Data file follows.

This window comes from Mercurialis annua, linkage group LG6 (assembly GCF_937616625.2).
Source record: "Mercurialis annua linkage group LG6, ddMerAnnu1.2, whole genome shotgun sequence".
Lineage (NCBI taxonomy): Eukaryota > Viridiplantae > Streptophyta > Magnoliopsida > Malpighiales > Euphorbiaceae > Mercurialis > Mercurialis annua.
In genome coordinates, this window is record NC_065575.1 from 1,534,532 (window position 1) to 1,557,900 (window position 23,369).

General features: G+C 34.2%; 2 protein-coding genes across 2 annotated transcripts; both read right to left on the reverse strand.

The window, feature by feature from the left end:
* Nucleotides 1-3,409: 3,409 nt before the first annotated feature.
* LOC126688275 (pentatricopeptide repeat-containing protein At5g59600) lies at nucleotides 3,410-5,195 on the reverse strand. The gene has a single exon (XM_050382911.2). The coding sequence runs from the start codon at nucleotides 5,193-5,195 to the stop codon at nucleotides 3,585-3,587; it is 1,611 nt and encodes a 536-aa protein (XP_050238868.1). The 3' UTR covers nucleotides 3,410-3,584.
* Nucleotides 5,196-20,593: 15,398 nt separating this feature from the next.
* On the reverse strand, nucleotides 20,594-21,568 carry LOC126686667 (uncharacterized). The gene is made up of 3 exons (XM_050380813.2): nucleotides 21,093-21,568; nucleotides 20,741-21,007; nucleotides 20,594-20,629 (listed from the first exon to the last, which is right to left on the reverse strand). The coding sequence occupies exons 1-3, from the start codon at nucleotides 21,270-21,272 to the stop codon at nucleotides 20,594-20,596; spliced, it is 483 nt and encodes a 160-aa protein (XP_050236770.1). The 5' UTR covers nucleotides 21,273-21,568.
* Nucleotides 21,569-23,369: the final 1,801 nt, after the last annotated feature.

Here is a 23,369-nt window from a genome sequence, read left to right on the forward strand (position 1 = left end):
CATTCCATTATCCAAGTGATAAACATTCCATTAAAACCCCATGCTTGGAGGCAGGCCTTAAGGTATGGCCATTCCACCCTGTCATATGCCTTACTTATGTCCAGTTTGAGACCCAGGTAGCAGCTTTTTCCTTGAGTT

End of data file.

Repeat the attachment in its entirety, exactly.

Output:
This window comes from Mercurialis annua, linkage group LG6 (assembly GCF_937616625.2).
Source record: "Mercurialis annua linkage group LG6, ddMerAnnu1.2, whole genome shotgun sequence".
Lineage (NCBI taxonomy): Eukaryota > Viridiplantae > Streptophyta > Magnoliopsida > Malpighiales > Euphorbiaceae > Mercurialis > Mercurialis annua.
In genome coordinates, this window is record NC_065575.1 from 1,534,532 (window position 1) to 1,557,900 (window position 23,369).

General features: G+C 34.2%; 2 protein-coding genes across 2 annotated transcripts; both read right to left on the reverse strand.

The window, feature by feature from the left end:
* Nucleotides 1-3,409: 3,409 nt before the first annotated feature.
* LOC126688275 (pentatricopeptide repeat-containing protein At5g59600) lies at nucleotides 3,410-5,195 on the reverse strand. The gene has a single exon (XM_050382911.2). The coding sequence runs from the start codon at nucleotides 5,193-5,195 to the stop codon at nucleotides 3,585-3,587; it is 1,611 nt and encodes a 536-aa protein (XP_050238868.1). The 3' UTR covers nucleotides 3,410-3,584.
* Nucleotides 5,196-20,593: 15,398 nt separating this feature from the next.
* On the reverse strand, nucleotides 20,594-21,568 carry LOC126686667 (uncharacterized). The gene is made up of 3 exons (XM_050380813.2): nucleotides 21,093-21,568; nucleotides 20,741-21,007; nucleotides 20,594-20,629 (listed from the first exon to the last, which is right to left on the reverse strand). The coding sequence occupies exons 1-3, from the start codon at nucleotides 21,270-21,272 to the stop codon at nucleotides 20,594-20,596; spliced, it is 483 nt and encodes a 160-aa protein (XP_050236770.1). The 5' UTR covers nucleotides 21,273-21,568.
* Nucleotides 21,569-23,369: the final 1,801 nt, after the last annotated feature.

Here is a 23,369-nt window from a genome sequence, read left to right on the forward strand (position 1 = left end):
CATTCCATTATCCAAGTGATAAACATTCCATTAAAACCCCATGCTTGGAGGCAGGCCTTAAGGTATGGCCATTCCACCCTGTCATATGCCTTACTTATGTCCAGTTTGAGACCCAGGTAGCAGCTTTTTCCTTGAGTT